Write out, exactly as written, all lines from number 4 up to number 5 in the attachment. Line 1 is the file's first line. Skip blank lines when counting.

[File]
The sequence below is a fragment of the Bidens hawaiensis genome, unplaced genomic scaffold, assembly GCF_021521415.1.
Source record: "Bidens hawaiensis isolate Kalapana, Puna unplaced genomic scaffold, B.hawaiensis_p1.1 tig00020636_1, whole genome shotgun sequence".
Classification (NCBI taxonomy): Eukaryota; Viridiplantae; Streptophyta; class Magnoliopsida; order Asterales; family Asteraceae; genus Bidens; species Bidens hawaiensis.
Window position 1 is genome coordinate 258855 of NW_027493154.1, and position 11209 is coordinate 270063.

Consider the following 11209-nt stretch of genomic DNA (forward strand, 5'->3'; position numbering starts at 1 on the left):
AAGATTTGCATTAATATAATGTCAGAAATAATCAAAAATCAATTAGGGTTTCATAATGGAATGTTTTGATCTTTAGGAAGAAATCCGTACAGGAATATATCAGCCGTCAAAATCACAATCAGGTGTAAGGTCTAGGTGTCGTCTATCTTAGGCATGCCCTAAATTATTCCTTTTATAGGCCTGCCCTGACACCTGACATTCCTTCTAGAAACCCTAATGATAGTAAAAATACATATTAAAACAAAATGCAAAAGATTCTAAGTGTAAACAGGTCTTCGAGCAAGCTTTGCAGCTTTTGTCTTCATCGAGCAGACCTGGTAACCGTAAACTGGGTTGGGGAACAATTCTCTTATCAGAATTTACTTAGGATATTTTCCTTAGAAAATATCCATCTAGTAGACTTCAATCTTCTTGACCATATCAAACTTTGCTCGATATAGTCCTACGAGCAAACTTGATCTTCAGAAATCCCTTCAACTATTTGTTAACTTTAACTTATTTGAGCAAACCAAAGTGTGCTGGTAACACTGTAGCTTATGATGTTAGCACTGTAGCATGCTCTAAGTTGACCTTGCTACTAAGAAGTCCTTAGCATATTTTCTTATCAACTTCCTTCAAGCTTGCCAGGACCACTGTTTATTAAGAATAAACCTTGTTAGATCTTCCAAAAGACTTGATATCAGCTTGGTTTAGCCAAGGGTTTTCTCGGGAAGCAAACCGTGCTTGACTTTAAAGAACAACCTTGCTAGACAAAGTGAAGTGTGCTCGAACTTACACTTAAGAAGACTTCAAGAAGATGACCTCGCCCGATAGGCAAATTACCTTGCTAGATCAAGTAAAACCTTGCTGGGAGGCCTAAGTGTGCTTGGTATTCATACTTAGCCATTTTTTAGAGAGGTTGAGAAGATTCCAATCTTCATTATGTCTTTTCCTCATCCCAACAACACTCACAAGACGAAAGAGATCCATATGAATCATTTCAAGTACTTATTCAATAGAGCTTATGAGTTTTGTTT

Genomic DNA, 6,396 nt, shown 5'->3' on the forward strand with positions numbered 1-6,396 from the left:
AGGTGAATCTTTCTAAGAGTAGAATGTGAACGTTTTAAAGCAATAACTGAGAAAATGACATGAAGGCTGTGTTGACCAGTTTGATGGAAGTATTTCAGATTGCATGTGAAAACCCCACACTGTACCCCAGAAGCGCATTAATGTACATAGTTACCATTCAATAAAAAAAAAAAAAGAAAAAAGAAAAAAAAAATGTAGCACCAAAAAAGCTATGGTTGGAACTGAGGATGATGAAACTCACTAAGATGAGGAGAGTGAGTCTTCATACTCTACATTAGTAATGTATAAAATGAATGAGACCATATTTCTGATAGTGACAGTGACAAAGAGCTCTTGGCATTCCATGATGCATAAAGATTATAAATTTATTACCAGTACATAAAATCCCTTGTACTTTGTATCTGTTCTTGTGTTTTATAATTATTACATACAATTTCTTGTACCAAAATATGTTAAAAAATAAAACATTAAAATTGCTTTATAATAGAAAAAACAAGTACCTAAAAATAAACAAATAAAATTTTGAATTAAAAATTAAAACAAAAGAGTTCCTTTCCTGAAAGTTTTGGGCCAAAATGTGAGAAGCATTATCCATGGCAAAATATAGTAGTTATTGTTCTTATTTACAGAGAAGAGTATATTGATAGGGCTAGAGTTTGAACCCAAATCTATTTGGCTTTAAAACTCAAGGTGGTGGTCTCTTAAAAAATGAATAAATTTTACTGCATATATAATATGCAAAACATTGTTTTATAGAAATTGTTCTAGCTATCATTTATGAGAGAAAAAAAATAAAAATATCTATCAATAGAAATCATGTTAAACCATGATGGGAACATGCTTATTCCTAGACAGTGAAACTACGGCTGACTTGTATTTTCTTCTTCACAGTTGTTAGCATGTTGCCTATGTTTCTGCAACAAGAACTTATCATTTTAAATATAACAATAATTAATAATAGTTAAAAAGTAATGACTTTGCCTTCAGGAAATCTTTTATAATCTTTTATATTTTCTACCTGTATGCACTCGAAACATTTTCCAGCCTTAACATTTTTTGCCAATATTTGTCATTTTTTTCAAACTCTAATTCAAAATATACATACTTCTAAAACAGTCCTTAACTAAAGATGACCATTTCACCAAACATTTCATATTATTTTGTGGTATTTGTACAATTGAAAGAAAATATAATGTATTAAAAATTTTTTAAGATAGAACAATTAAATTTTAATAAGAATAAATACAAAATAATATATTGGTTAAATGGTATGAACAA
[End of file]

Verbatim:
Window position 1 is genome coordinate 258855 of NW_027493154.1, and position 11209 is coordinate 270063.

Consider the following 11209-nt stretch of genomic DNA (forward strand, 5'->3'; position numbering starts at 1 on the left):